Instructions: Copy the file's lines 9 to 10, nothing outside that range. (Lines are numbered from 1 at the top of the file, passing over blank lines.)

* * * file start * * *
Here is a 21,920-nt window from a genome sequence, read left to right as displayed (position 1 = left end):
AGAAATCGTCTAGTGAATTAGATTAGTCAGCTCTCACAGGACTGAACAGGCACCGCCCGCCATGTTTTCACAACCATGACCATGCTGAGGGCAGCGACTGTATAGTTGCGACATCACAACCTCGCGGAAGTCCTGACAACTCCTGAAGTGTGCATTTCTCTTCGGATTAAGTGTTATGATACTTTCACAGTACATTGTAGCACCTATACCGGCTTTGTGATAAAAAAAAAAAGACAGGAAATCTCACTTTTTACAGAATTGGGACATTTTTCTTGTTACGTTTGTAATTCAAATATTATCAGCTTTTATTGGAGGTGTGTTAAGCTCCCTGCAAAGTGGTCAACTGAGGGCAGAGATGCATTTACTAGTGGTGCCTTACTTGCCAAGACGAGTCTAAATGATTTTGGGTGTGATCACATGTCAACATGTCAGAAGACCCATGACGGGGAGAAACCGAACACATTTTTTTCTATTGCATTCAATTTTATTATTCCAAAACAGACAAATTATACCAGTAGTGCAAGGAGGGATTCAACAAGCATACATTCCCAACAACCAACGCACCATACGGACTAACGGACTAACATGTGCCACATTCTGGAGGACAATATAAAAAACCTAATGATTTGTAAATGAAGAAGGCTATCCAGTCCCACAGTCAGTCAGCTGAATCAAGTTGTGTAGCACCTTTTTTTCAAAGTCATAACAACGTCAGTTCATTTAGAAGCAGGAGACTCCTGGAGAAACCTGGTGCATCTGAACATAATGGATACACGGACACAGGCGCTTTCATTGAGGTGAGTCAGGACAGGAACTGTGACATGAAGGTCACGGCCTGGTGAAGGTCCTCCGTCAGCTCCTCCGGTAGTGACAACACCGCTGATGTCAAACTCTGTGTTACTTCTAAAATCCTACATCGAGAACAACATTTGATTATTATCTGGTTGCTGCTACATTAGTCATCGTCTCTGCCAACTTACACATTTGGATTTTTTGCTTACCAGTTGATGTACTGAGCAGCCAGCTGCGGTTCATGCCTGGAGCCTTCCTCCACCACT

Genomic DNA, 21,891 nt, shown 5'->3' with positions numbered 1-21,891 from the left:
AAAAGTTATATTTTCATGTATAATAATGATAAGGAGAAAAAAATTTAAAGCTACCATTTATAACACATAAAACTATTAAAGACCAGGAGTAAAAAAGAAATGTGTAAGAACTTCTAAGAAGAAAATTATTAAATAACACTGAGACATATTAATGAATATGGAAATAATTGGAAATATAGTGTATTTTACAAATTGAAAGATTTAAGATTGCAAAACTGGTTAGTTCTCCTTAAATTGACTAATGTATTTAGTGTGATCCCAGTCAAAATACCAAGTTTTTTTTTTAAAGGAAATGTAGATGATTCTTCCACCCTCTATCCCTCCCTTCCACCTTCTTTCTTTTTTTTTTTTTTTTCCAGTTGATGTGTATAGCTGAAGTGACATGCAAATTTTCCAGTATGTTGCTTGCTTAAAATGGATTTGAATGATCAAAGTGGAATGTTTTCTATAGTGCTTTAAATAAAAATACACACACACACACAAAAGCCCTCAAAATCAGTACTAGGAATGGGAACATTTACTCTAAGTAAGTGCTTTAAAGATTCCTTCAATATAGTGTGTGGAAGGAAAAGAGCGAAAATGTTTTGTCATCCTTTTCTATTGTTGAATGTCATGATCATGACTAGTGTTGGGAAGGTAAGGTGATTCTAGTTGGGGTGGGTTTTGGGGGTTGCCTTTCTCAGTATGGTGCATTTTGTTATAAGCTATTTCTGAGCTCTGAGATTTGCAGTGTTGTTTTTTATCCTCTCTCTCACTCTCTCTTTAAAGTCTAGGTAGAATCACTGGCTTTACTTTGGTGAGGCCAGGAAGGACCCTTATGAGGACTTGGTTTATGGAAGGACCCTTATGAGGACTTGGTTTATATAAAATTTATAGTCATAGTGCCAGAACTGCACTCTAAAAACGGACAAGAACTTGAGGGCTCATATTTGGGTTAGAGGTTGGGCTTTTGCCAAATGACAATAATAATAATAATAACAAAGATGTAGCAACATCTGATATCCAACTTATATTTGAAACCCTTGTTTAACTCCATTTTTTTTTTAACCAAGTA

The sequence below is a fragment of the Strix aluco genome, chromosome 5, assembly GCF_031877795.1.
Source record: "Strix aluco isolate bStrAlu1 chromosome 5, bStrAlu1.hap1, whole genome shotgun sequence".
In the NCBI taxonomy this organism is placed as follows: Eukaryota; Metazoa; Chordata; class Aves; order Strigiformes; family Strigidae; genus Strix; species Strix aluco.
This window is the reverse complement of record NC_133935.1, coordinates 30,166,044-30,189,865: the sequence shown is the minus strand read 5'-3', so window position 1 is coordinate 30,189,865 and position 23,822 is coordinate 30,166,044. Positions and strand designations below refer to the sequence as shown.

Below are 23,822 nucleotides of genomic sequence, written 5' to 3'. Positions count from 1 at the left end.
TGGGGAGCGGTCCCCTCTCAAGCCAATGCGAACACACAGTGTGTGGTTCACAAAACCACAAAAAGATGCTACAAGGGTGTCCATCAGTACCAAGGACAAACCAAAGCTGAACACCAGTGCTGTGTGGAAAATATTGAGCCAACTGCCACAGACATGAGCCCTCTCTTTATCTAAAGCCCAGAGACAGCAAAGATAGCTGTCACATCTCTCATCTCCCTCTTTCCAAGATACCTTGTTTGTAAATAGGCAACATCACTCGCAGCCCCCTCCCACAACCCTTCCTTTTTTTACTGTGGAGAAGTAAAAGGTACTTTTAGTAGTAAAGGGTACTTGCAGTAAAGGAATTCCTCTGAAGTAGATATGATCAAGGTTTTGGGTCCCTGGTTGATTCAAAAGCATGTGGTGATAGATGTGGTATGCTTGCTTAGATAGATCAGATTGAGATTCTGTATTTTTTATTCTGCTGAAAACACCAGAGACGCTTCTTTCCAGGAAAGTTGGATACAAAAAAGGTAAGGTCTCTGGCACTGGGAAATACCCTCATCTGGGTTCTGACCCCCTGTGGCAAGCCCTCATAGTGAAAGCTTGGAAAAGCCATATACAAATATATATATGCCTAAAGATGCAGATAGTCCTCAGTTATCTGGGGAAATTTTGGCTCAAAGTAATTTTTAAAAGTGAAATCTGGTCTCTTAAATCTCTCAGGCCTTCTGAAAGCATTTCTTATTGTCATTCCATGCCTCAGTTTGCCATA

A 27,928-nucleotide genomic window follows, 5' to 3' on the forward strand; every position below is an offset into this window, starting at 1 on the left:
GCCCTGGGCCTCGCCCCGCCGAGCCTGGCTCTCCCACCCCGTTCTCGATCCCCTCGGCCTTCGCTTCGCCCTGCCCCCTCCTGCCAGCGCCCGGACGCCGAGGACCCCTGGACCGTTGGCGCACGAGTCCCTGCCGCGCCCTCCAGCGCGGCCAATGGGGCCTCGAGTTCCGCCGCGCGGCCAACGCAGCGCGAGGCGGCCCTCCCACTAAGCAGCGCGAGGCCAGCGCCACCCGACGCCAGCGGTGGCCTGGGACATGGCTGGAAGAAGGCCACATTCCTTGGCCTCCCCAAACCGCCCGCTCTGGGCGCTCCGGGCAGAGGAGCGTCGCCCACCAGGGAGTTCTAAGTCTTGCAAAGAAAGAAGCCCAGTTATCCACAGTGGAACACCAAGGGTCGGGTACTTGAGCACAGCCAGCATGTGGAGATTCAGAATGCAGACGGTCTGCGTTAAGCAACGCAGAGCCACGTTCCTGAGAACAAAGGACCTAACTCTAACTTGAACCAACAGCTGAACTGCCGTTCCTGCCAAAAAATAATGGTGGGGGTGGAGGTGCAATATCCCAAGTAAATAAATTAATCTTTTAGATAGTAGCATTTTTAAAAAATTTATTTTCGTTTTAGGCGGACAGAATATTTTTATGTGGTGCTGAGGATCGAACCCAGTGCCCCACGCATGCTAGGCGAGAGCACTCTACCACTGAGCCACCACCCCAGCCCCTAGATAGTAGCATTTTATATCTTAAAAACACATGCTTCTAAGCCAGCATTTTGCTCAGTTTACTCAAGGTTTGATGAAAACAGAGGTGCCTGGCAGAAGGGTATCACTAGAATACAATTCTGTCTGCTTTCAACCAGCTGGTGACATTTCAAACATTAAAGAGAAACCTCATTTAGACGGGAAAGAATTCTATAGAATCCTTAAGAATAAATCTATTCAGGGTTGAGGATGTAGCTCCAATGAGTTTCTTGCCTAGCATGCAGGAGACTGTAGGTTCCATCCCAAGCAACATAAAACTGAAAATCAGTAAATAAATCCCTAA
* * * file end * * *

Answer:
Below are 23,822 nucleotides of genomic sequence, written 5' to 3'. Positions count from 1 at the left end.
TGGGGAGCGGTCCCCTCTCAAGCCAATGCGAACACACAGTGTGTGGTTCACAAAACCACAAAAAGATGCTACAAGGGTGTCCATCAGTACCAAGGACAAACCAAAGCTGAACACCAGTGCTGTGTGGAAAATATTGAGCCAACTGCCACAGACATGAGCCCTCTCTTTATCTAAAGCCCAGAGACAGCAAAGATAGCTGTCACATCTCTCATCTCCCTCTTTCCAAGATACCTTGTTTGTAAATAGGCAACATCACTCGCAGCCCCCTCCCACAACCCTTCCTTTTTTTACTGTGGAGAAGTAAAAGGTACTTTTAGTAGTAAAGGGTACTTGCAGTAAAGGAATTCCTCTGAAGTAGATATGATCAAGGTTTTGGGTCCCTGGTTGATTCAAAAGCATGTGGTGATAGATGTGGTATGCTTGCTTAGATAGATCAGATTGAGATTCTGTATTTTTTATTCTGCTGAAAACACCAGAGACGCTTCTTTCCAGGAAAGTTGGATACAAAAAAGGTAAGGTCTCTGGCACTGGGAAATACCCTCATCTGGGTTCTGACCCCCTGTGGCAAGCCCTCATAGTGAAAGCTTGGAAAAGCCATATACAAATATATATATGCCTAAAGATGCAGATAGTCCTCAGTTATCTGGGGAAATTTTGGCTCAAAGTAATTTTTAAAAGTGAAATCTGGTCTCTTAAATCTCTCAGGCCTTCTGAAAGCATTTCTTATTGTCATTCCATGCCTCAGTTTGCCATA